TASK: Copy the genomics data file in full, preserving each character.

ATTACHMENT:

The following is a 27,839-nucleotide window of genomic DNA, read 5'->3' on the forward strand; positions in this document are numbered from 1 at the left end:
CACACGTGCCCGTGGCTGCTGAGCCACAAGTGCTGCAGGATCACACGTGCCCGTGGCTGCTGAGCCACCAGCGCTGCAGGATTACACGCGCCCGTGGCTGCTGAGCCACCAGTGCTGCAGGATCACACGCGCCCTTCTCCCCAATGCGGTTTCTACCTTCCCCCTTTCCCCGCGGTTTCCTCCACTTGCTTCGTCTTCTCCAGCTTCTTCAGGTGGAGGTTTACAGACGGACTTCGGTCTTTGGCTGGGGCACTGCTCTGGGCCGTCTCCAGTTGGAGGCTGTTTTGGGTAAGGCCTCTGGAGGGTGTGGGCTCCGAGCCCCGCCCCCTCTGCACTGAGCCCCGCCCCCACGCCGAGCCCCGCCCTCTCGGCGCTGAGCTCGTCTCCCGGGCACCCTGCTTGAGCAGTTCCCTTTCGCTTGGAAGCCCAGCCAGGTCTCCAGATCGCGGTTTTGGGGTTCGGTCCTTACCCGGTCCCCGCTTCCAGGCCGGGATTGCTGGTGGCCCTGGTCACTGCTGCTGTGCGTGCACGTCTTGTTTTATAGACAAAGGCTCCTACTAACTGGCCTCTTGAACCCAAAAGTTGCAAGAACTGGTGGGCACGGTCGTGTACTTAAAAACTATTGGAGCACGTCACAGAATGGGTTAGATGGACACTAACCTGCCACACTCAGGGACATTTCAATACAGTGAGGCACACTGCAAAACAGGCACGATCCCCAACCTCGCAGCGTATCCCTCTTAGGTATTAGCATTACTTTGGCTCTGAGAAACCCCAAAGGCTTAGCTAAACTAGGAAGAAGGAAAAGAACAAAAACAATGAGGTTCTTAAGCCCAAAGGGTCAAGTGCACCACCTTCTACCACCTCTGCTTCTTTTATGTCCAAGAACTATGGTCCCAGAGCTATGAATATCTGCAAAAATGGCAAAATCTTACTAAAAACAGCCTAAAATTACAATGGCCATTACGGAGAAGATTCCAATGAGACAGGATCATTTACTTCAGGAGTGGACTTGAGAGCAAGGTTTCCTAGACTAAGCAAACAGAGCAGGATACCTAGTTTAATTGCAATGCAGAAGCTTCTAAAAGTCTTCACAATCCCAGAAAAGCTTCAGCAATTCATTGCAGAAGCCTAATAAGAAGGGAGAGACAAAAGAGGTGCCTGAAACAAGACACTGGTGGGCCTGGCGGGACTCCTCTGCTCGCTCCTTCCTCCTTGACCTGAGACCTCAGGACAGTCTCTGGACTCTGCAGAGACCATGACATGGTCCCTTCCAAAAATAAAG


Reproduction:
The following is a 27,839-nucleotide window of genomic DNA, read 5'->3' on the forward strand; positions in this document are numbered from 1 at the left end:
CACACGTGCCCGTGGCTGCTGAGCCACAAGTGCTGCAGGATCACACGTGCCCGTGGCTGCTGAGCCACCAGCGCTGCAGGATTACACGCGCCCGTGGCTGCTGAGCCACCAGTGCTGCAGGATCACACGCGCCCTTCTCCCCAATGCGGTTTCTACCTTCCCCCTTTCCCCGCGGTTTCCTCCACTTGCTTCGTCTTCTCCAGCTTCTTCAGGTGGAGGTTTACAGACGGACTTCGGTCTTTGGCTGGGGCACTGCTCTGGGCCGTCTCCAGTTGGAGGCTGTTTTGGGTAAGGCCTCTGGAGGGTGTGGGCTCCGAGCCCCGCCCCCTCTGCACTGAGCCCCGCCCCCACGCCGAGCCCCGCCCTCTCGGCGCTGAGCTCGTCTCCCGGGCACCCTGCTTGAGCAGTTCCCTTTCGCTTGGAAGCCCAGCCAGGTCTCCAGATCGCGGTTTTGGGGTTCGGTCCTTACCCGGTCCCCGCTTCCAGGCCGGGATTGCTGGTGGCCCTGGTCACTGCTGCTGTGCGTGCACGTCTTGTTTTATAGACAAAGGCTCCTACTAACTGGCCTCTTGAACCCAAAAGTTGCAAGAACTGGTGGGCACGGTCGTGTACTTAAAAACTATTGGAGCACGTCACAGAATGGGTTAGATGGACACTAACCTGCCACACTCAGGGACATTTCAATACAGTGAGGCACACTGCAAAACAGGCACGATCCCCAACCTCGCAGCGTATCCCTCTTAGGTATTAGCATTACTTTGGCTCTGAGAAACCCCAAAGGCTTAGCTAAACTAGGAAGAAGGAAAAGAACAAAAACAATGAGGTTCTTAAGCCCAAAGGGTCAAGTGCACCACCTTCTACCACCTCTGCTTCTTTTATGTCCAAGAACTATGGTCCCAGAGCTATGAATATCTGCAAAAATGGCAAAATCTTACTAAAAACAGCCTAAAATTACAATGGCCATTACGGAGAAGATTCCAATGAGACAGGATCATTTACTTCAGGAGTGGACTTGAGAGCAAGGTTTCCTAGACTAAGCAAACAGAGCAGGATACCTAGTTTAATTGCAATGCAGAAGCTTCTAAAAGTCTTCACAATCCCAGAAAAGCTTCAGCAATTCATTGCAGAAGCCTAATAAGAAGGGAGAGACAAAAGAGGTGCCTGAAACAAGACACTGGTGGGCCTGGCGGGACTCCTCTGCTCGCTCCTTCCTCCTTGACCTGAGACCTCAGGACAGTCTCTGGACTCTGCAGAGACCATGACATGGTCCCTTCCAAAAATAAAG